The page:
Evan Heiderscheit had a busy summer. The UW-Madison junior was immersed in studying for the rigorous medical school admissions exams on top of holding down a job. But he also found the time to join not just one Badger Volunteer team, but an unprecedented four teams.
“They just all really interested me, and I felt like it’d be a good way to spend my summer,” explained Heiderscheit, a biochemistry major. He had heard about the Badger Volunteers program through friends who enjoyed it during the school year, but Evan had never participated before. Despite that, he felt he had enough time to commit to four work sites.
Students sign up at the beginning of the semester (or summer) for Badger Volunteers, selecting a community partner to commit to volunteering with once every week. Because of that commitment, it’s rare that a student in the program finds the time for more than one site in the same semester.
Heiderscheit helped sort and distribute clothing donations with Community Action Coalition, worked with kids in Summer Science Expeditions at the Discovery Building and gardened both with the Center for Resilient Cities as well as the Blackhawk Church Food Pantry Garden.
He said the positive impact of each of the organizations on their communities was clear and made volunteering a “mutually beneficial” experience for everyone involved.
“Some of my favorite moments were working with the kids at the Discovery Building and seeing them interested in and excited about science…even when they knew more than you did,” he laughed.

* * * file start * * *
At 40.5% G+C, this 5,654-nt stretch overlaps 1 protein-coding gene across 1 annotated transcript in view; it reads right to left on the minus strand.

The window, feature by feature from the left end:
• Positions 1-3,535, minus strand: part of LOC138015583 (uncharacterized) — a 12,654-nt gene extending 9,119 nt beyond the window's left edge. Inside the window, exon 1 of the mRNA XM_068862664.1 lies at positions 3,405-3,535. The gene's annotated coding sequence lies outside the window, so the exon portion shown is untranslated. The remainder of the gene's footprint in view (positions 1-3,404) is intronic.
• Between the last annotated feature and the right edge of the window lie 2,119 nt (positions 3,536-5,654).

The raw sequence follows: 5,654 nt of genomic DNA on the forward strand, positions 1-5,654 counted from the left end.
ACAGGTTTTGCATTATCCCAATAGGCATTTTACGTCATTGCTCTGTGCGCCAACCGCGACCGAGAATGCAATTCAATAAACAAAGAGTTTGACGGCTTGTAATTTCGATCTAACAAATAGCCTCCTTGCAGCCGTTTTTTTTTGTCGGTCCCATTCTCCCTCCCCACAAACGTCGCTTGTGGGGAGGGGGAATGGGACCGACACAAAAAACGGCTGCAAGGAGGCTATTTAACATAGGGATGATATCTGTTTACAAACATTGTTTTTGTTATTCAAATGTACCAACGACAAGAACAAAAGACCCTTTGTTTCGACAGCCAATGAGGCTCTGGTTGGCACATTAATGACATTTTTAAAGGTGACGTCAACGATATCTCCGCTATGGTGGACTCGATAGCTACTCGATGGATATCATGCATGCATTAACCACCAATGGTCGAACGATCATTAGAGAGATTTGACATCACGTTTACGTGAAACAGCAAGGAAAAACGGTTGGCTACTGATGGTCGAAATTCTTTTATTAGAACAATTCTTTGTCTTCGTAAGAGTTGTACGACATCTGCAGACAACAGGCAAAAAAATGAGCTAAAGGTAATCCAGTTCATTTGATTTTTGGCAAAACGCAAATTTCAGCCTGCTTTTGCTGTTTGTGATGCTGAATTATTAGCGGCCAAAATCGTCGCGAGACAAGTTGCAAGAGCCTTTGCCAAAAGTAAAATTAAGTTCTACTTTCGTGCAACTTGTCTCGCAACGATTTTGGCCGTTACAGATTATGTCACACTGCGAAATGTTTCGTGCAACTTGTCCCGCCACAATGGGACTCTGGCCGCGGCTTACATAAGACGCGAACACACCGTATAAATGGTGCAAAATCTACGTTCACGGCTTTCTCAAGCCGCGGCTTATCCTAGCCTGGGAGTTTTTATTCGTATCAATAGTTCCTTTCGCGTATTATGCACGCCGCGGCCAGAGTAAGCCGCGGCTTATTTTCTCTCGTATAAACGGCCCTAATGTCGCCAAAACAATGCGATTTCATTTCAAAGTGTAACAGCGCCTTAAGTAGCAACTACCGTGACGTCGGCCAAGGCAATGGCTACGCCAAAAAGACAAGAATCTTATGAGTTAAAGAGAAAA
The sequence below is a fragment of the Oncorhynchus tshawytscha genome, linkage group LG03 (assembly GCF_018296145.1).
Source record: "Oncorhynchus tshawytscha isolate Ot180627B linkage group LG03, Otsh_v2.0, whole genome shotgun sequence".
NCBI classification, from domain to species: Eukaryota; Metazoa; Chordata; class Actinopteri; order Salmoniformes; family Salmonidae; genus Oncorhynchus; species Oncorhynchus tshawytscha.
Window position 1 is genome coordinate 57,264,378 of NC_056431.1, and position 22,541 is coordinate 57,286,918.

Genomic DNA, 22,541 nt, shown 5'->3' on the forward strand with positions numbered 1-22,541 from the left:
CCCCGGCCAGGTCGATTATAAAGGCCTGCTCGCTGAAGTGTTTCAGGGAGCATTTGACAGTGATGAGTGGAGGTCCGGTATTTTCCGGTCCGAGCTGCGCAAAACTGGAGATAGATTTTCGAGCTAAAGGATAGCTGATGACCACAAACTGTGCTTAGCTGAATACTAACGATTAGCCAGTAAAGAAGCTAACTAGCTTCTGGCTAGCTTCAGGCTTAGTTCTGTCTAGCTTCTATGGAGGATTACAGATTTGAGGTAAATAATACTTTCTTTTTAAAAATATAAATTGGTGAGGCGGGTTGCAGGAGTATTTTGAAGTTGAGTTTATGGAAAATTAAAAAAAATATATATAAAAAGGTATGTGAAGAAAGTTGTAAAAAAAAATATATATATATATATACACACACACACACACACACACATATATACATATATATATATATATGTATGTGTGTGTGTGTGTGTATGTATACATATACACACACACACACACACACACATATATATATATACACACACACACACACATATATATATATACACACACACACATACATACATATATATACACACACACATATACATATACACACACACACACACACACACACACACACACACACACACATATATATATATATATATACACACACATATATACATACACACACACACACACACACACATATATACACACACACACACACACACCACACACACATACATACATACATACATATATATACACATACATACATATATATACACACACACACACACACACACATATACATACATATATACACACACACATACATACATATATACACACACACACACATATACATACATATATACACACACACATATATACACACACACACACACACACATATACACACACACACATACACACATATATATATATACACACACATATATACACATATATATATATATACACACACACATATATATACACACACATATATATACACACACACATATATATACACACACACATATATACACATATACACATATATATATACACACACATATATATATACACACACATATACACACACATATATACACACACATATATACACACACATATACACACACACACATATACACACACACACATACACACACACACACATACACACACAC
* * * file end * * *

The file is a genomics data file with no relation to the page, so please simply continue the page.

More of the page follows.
Heiderscheit missed just two work sessions in total (the maximum number of absences allowed at just one work site). He also emphasized that transportation to the sites, provided at no cost to volunteers through partnerships with Union Cab and Community Car, facilitated the volunteering very well and was key to balancing Badger Volunteers with his other commitments.
Although he will have to reduce his commitment to one volunteer site this fall, Heiderscheit says he would like to continue volunteering.
“It is beneficial to see how these different organizations I volunteered at help their communities,” said Heiderscheit.
“Going in, I didn’t know anything about the clothing center at the [Community Action Coalition] or food pantry garden, and after working there I see how big a benefit it is to the community and also the communities that are built around them.”